13. 13. 2Theories of the programmatic approach    The  theories  that  underpin  the  Programmatic  Approach  are:    1   Systems  theory  2   Complexity  theory  3   Multi-­‐Stakeholder  Process  theory  4   Coalition  building  and  Network  Development    It  is  important  to  understand  that  in  the  Programmatic  Approach  we  do  not  make  a  choice  for  any  of  these  theories  and  their  related  methods.  Rather,  the  Approach  is  located  in  the  grounds  the  overlapping  theories  have  in  common.  We  combine  insights  and  methods  linked  to  all  four  theoretical  domains.    These  theories  are  all  expressions  of  the  so-­‐called  constructivist  paradigm.  This  paradigm  basically  states  that  the  world  as  we  know  it  is  the  result  of  the  experiences  that  each  of  us  has  gained  in  our  lives.  We  all  see  our  surroundings  through  the  lens  of  these  experiences:  we  construct  our  own  world.  Analysis  of  what  is  going  on  around  us  and  the  search  for  solutions  for  problems  is  not  an  exact  science  in  which  there  is  only  one  truth  or  one  reality  that  is  experienced  in  the  same  way  by  all  concerned.  Therefore  what  we  need  are  methods  that  enable  us  to  connect  to  the  multiple  realities  and  the  complexity  that  is  the  result  of  many  different  stakeholders.  All  four  mentioned  theories  shed  light  on  the  various  aspects  of  this  complexity.  Each  theory  will  be  introduced  in  the  following  paragraphs.  2.1 Systems theory and complexity thinking  Although  systems  theory  and  complexity  are  two  separate  theoretical  fields,  they  are  also  to  such  an  extent  interconnected  that  we  present  them  here  in  one  paragraph.    The  systems  theory  emphasizes  the  connections  between  different  parts  of  the  system  and  the  notion  of  a  system  as  a  holistic  whole.  A  system  is  defined  as:  “a  set  of  interacting  or  interdependent  entities  forming  a  larger  whole.  These  systems  may  include  organizational  systems,  may  have  geographical  boundaries,  and  often  have  multiple  levels  and  actors.  Systems  have  the  capacity  to  change,  to  adapt  when  it  is  necessary  in  response  to  internal  or  external  stimulus.  Change  in  one  part  of  the  system  therefore  always  causes  the  whole  system  to  change.  How  a  system  reacts  to  changes  in  one  part  is  not  predictable  but  often  shows  itself  in  rather  unexpected  ways.  It  cannot  be  understood  nor  planned  in  a  linear  manner”7.  Morgan8  describes  different  systems:  natural  systems  (e.g.  rain  forests,  climate,  biodiversity);  technical  systems  (e.g.  communication  networks,  tsunami  warning  arrangements  and  human  systems  such  as  families),  groups,  organizations,  networks,  partnerships,  consortia.  These  human                                                                                                                            7   Complex  Adaptive  Systems,  Heather  Baser  and  Peter  Morgan,  Complex  Adaptive  Systems  Theory,   ECDPM  2004      8   Peter  Morgan  Ibid.       11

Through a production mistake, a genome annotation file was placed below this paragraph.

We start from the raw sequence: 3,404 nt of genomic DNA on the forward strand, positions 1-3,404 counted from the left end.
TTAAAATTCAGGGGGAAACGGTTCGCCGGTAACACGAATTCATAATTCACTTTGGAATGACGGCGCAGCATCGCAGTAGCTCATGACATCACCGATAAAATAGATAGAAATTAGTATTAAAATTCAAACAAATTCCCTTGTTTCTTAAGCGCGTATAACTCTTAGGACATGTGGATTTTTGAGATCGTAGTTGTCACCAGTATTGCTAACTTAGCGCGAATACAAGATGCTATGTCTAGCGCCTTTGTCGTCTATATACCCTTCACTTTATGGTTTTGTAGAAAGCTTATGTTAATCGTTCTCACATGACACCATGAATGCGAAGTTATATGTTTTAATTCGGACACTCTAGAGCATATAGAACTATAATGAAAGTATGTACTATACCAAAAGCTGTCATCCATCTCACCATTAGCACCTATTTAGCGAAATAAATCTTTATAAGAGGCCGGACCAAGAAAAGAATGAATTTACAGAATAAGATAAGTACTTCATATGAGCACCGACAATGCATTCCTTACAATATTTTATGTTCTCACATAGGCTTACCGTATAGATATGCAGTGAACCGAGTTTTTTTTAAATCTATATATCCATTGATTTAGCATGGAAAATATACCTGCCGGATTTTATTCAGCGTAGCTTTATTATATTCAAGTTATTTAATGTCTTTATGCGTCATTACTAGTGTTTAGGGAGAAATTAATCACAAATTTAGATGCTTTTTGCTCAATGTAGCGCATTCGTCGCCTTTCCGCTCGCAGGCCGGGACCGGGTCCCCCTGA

14. 14. systems  are  non-­‐linear,  entangled,  wandering  messes  that  do  not  lend  themselves  easily  to  traditional  analysis  and  action.  In  complexity  theory,  a  change  of  the  system  occurs  through  ‘emergence’.      Emergence  The  short  definition  for  ‘emergence’  is:  order  arising  out  of  chaos.  A  more  nuanced  definition  is:  higher  order  complexity  arising  out  of  chaos  in  which  novel,  coherent  structures  coalesce  through  interactions  among  diverse  entities  of  a  system.  Emergence  occurs  when  these  interactions  disrupt,  causing  the  system  to  differentiate  and  ultimately  coalesce  into  something  novel.9  Change  in  a  system  starts  with  disruption,  with  unbalancing  the  systems  current  state.  It  is  a  challenge  and  maybe  even  a  paradox  to  guide  this  process  in  such  a  manner  that  the  outcome  is  a  new  coalescence  of  relations  (in  the  human  system)  that  lead  to  the  system  being  more  effective,  just,  inclusive  or  equal.  There  are  however  ideas  about  how  we  can  engage  with  emergence  in  such  a  manner  that  all  relations  in  the  system  can  participate  in  the  change  process.    The  practices  involved  in  engaging  with  emergence  are  broadly  related  to  three  iterative  phases  in  emergence:  a)  preparing  for  a  system  change,  b)  hosting  the  system  in  its  change  process  and  c)  engaging  with  the  system  in  its  change  process.  We  use  many  of  the  practices  involved  already  more  or  less  consciously  in  our  work  with  regard  to  promoting  programmatic  cooperation.  In  the  methods  description  in  Chapter  3  we  will  treat  in  more  detail  how  we  can  engage  with  emergence  in  the  context  of  the  Programmatic  Approach.    Complexity  thinking  In  the  last  decade  we  have  seen  an  increasing  influence  of  Complexity  Thinking  on  development  theory  and  strategies.  These  came  up  as  a  result  of  the  growing  notion  that  the  linear  positivist  approaches  in  the  planning  of  development  interventions  do  not  represent  well  the  complex  systems  of  change.  Heather  Baser  and  Peter  Morgan,  Ben  Ramalingam  and  colleagues  at  IDS  and  articles  in  the  Broker10  have  all  pointed  to  the  possibility  of  using  insights  from  Complexity  Thinking  on  development  processes  in  highly  complex  contexts  and  systems.  They  all  adhere  to  the  notion  that:  “we  live  in  a  qualitatively  different  world  to  previous  eras,  one  marked  by  increasing  interconnectedness  and  interdependence  –  economically,  socially,  politically,  environmentally  and  technologically.  In  such  an  interdependent  world,  the  argument  goes,  there  is  greater  unpredictability  and  uncertainty.  In  the  extreme,  standard  operating  procedures,  best  practices  and  grand  designs  can  be  irrelevant,  counterproductive  or  downright  damaging.  Instead,  complexity  theory:   • provides  a  set  of  lenses  with  which  to  look  at  the  world,   • helps  pose  questions  which  can  help  better  understand  the  dynamics  of  real   world  systems,  and   • helps  generate  insights  as  to  how  these  dynamics  can  be  ‘sensed’  and  ‘navigated’  What  does  complexity  theory  offer?  The  Complexity  Theory  can  be  considered  a  more  specific  form  of  Systems  Thinking.  Systems  are  characterized  by  interconnectedness  and  interdependent  elements  and  dimensions  that  are  a  key  starting  point  for  understanding  complexity.  Feedback                                                                                                                            9   Peggy  Holman  Engaging  Emergence:  Turning  Upheaval  into  Opportunity  Berrett  Koehler    Publishers   San  Francisco  2010  pg  18  10     12